Overall, snoring is pretty common—affecting up to 40 percent of men and 24 percent of women. It occurs when airflow passes relaxed tissues in your throat, causing the tissues to flutter as you breathe and produce sound. At its best, it's a nuisance—especially for your sleep partner—but at it's worst, it could be a sign of an underlying, more serious problem such as sleep apnea.
When you lie down to sleep, your body position changes and your muscles relax. As a result, the tissues of your upper airways narrow and, if the airway narrows sufficiently, the tissues will flutter as air passes through them. The ensuing noise we hear is snoring.
Snoring is commonly associated with weight, sleeping on one's back (versus side or stomach), alcohol use, and sleep deprivation. Not all who snore have sleep apnea or another condition, however, snoring is a sign often experienced by those with sleep disorders, so it is best to identify the cause of your snoring with a sleep specialist.
- The generation of noise during sleep and bed partner disruption
- Swelling/discomfort in the back of the throat upon waking up
- Enlarged uvula
- Morning dry mouth
- Morning headaches
Diagnosis and Treatment
A diagnosis is often made by a bed partner or observer who has heard noise while you sleep. For those who've been told they snore, it is highly recommended you obtain a sleep study to ensure that your snoring is not a sign of a more serious disorder. There are a number of smart phone apps that can help document snoring in the absence of a bed partner or a bed partner that is a deep sleeper (e.g., SnoreLab).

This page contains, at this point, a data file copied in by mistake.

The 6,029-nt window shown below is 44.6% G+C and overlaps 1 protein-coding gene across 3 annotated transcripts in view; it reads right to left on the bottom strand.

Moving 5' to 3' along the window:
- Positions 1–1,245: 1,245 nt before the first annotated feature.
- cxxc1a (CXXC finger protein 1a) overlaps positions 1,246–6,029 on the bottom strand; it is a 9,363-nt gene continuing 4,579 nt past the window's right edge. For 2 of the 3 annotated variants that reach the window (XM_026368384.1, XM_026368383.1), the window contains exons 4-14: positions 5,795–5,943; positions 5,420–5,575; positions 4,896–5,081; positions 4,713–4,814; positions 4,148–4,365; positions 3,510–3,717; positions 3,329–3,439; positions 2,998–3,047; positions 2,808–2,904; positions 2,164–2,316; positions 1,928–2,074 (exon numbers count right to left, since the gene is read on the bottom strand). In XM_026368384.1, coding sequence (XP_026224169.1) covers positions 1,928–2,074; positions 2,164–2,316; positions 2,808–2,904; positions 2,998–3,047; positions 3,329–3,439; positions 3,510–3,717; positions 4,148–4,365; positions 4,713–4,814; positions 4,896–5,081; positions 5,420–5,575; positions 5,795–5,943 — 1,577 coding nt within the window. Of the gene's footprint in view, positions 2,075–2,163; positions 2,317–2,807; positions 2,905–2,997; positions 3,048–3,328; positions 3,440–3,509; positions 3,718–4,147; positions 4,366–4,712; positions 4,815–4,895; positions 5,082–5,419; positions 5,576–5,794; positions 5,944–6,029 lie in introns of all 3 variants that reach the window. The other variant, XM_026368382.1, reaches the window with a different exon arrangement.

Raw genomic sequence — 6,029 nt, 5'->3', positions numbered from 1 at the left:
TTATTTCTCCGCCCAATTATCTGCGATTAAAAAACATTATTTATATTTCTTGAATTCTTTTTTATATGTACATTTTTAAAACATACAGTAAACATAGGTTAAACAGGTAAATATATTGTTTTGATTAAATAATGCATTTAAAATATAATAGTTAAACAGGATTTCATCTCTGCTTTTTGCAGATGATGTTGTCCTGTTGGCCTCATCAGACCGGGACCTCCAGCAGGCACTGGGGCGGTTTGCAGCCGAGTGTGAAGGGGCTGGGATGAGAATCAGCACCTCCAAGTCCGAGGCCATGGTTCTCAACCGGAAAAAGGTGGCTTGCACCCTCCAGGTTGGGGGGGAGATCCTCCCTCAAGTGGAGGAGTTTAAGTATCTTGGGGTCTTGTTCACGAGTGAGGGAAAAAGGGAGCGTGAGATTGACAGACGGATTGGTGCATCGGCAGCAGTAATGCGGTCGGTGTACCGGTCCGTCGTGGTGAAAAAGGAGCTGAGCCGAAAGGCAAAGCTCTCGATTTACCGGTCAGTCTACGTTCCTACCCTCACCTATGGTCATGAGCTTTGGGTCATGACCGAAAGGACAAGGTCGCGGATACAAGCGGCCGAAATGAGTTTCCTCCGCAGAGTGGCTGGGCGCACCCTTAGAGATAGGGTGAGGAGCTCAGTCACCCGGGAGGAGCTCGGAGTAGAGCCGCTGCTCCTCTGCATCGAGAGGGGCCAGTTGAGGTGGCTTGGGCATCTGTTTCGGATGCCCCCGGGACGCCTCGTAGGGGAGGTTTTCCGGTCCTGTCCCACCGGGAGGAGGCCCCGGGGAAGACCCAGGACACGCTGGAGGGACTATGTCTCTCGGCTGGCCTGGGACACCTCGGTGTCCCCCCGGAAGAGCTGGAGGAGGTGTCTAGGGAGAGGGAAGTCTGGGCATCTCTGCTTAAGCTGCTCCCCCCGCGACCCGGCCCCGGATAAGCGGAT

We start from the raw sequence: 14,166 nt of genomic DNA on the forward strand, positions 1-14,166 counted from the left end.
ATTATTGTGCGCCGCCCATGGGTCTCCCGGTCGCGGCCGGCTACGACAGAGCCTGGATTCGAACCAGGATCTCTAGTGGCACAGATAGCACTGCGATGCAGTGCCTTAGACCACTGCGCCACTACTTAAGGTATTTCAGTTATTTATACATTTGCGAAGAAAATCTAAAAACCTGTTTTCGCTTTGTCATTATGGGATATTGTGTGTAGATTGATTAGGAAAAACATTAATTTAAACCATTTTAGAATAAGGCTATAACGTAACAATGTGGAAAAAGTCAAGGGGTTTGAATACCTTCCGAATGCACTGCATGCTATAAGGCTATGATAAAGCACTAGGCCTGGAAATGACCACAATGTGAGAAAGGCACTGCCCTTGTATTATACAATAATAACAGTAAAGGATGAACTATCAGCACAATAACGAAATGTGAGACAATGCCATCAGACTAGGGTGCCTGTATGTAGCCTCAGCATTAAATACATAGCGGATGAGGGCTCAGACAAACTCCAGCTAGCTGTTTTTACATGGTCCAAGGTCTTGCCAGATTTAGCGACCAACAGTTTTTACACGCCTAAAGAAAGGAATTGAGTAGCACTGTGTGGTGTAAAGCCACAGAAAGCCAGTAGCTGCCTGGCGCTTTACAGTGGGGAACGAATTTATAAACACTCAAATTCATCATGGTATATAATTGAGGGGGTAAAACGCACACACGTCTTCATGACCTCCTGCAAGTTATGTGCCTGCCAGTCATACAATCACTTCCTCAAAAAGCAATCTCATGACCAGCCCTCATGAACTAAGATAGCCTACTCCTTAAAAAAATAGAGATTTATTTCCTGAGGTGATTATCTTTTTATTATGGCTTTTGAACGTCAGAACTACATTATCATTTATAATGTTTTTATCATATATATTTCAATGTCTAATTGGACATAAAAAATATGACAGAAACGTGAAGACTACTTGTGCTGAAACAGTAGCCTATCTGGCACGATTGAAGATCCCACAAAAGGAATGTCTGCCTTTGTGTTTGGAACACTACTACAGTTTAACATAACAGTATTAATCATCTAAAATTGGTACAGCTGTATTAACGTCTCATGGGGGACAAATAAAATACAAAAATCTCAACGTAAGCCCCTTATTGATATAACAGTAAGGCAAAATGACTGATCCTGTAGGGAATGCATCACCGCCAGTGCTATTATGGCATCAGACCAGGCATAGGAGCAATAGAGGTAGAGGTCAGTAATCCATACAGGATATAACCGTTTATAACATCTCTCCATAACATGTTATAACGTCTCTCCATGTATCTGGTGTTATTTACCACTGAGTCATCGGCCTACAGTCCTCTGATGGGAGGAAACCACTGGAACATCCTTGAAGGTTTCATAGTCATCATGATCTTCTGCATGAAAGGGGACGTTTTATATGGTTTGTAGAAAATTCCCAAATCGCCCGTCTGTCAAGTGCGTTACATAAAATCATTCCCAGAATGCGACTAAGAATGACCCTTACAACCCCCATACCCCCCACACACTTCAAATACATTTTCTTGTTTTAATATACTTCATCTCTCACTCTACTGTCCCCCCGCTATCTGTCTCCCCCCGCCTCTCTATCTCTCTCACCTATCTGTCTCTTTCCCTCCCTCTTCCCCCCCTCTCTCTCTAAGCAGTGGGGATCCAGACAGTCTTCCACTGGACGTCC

Even when people don't clearly stop breathing (sleep apnea), there may be consequences to isolated snoring. There is a wide range of treatment options including positional therapy, oral appliances/mouth guards, minimally invasive procedures, such as Elevoplasty and radiofrequency ablation, and surgeries.
Meet Our Team
Our sleep team consists of board-certified sleep doctors who are dedicated to helping you sleep and breathe better. As leaders in the field, we use the latest techniques to properly diagnosis and manage the entire breadth of sleep disorders.
Did you know?
For individuals with snoring or sleep apnea, breathing is improved when laying on your side. The effect of gravity on upper airway patency is less prominent when a person sleeps on their side rather than their back or stomach.
Throat muscles naturally relax as people get older, meaning snoring is more common later in life.
Aging, anatomy, allergies, and alcohol may all play a role in snoring.
Adults require 7.5 to 8 hours of sleep per night.